EPA Takes First Step to Increase Energy Efficiency of Freight Transport

EPA Takes First Step to Increase Energy Efficiency of Freight Transport

The U.S. Environmental Protection Agency has launched a new partnership to reduce greenhouse gas emissions and save energy in the movement of goods. Major shippers and carriers are among the charter partners in the new initiative, called the SmartWay Transport Partnership.

"Fuel costs are an important part of the bottom line for the freight business, so these folks are pretty savvy about many aspects of energy efficiency," said Therese Langer, transportation program director for the American Council for an Energy-Efficient Economy. "But there are still plenty of opportunities to cut fuel use, as well as tailpipe emissions. EPA's initiative can help the industry to bring new vehicle technologies into the market and promote state-of the-art practices in logistics, idling reduction, and intermodal goods movement."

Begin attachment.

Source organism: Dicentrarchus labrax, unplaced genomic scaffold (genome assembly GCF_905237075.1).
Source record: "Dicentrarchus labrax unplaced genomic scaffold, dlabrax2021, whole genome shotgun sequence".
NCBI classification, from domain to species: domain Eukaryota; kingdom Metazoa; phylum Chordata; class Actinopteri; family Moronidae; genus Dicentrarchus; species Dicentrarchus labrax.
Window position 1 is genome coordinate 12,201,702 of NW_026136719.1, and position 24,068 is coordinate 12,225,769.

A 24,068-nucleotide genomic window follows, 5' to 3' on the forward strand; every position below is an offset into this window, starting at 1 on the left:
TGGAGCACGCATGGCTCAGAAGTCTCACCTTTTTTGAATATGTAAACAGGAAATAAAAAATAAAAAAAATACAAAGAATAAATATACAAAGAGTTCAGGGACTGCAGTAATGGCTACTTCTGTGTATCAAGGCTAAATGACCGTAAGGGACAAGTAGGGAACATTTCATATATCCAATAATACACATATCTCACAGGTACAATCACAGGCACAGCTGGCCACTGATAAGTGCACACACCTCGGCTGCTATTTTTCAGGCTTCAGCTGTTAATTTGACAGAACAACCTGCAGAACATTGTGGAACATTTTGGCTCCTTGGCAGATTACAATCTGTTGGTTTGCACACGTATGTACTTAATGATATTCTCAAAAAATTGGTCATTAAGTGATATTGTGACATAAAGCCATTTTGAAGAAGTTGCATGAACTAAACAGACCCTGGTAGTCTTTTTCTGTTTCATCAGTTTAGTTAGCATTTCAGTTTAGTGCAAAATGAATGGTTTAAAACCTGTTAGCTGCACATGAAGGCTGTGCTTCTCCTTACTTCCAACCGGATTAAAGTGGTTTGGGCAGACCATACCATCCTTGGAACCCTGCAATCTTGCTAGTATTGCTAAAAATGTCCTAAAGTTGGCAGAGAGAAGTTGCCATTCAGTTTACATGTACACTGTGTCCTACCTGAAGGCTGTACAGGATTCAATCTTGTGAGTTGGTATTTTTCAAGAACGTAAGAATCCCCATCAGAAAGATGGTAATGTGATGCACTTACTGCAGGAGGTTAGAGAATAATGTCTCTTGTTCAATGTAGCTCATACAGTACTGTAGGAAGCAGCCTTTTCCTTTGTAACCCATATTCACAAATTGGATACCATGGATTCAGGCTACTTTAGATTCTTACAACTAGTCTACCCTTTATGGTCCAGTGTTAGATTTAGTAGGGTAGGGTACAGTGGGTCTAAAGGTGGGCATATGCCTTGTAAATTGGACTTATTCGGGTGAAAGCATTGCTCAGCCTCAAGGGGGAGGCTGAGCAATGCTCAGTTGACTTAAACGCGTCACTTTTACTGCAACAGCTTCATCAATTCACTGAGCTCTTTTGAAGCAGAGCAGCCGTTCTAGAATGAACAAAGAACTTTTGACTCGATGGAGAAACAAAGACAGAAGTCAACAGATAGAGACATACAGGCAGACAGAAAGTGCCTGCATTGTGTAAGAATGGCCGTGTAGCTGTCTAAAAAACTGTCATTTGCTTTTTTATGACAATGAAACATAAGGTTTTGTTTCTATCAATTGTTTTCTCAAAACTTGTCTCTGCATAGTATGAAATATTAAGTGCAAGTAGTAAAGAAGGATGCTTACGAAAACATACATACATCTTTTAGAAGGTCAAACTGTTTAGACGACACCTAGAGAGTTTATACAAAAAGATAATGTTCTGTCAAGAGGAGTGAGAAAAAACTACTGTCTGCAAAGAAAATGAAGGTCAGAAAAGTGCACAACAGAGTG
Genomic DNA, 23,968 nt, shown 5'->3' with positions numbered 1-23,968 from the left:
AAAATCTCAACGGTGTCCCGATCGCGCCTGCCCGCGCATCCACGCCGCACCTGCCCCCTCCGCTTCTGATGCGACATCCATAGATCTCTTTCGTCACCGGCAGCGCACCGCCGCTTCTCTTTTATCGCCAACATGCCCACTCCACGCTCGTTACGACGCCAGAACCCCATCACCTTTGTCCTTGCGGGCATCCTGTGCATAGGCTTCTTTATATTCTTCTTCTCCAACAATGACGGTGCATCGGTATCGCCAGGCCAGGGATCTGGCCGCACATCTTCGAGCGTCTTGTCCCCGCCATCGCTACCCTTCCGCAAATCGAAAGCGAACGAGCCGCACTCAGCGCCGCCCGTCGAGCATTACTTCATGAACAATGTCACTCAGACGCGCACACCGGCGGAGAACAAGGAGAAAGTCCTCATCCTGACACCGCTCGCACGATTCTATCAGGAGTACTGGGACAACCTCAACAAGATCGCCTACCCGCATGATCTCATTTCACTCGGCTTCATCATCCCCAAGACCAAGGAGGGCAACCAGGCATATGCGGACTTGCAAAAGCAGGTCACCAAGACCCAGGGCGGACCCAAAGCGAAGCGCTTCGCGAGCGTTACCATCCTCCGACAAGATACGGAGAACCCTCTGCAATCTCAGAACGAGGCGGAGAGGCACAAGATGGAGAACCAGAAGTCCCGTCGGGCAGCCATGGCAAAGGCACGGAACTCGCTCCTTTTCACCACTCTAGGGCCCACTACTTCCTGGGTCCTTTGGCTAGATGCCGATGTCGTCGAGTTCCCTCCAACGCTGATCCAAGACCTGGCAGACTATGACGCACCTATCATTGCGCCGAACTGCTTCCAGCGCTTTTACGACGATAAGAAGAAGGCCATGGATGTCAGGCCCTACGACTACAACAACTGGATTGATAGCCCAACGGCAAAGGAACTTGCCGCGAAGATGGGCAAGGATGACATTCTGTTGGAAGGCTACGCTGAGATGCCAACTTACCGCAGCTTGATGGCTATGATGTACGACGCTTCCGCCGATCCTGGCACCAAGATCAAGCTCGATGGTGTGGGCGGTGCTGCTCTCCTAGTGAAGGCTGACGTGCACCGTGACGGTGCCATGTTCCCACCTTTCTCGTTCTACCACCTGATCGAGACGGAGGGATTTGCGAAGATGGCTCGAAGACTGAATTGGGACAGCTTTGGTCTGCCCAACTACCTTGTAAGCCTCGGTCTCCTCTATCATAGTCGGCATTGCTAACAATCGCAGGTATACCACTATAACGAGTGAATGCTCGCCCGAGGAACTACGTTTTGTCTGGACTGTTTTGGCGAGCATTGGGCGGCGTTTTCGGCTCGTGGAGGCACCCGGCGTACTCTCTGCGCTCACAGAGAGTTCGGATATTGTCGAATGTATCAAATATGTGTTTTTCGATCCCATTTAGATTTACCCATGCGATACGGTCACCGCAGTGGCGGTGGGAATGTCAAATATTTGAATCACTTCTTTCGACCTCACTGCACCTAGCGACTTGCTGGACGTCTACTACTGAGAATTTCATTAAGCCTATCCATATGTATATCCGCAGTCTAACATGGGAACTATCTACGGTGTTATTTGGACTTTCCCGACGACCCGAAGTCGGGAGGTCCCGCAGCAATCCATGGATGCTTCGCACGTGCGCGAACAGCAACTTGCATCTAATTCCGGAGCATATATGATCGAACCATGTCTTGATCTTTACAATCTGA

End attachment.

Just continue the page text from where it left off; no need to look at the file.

The EPA program will provide an incentive to improve environmental performance by allowing certain shippers and carriers to use the SmartWay logo. How EPA will determine which partners may use the logo has not been fully established. ACEEE deputy director Bill Prindle noted, "Since freight movement consumes 30% of energy used for transportation in the U.S., it's important for EPA to set aggressive reduction targets for the program."

EPA has laid out an array of technologies and practices that trucking companies and shippers may use to boost their performance. Intermodal operators and railroads have less opportunity to participate at this stage, even though they represent a key to efficient freight movement, from the perspectives of both energy and logistics. "Congestion on urban roadways threatens the just-in-time delivery practices that underlie operations critical to today's economy," said Langer. "Efficient use of our entire freight system is necessary to reduce time, energy, and infrastructure costs, so we look forward to EPA's tackling that broader set of issues through the SmartWay program in the future."

"If the program reaches the savings EPA projects of nearly one-half million barrels of oil per day, it will be making a substantial contribution toward reducing U.S. petroleum consumption," said Prindle.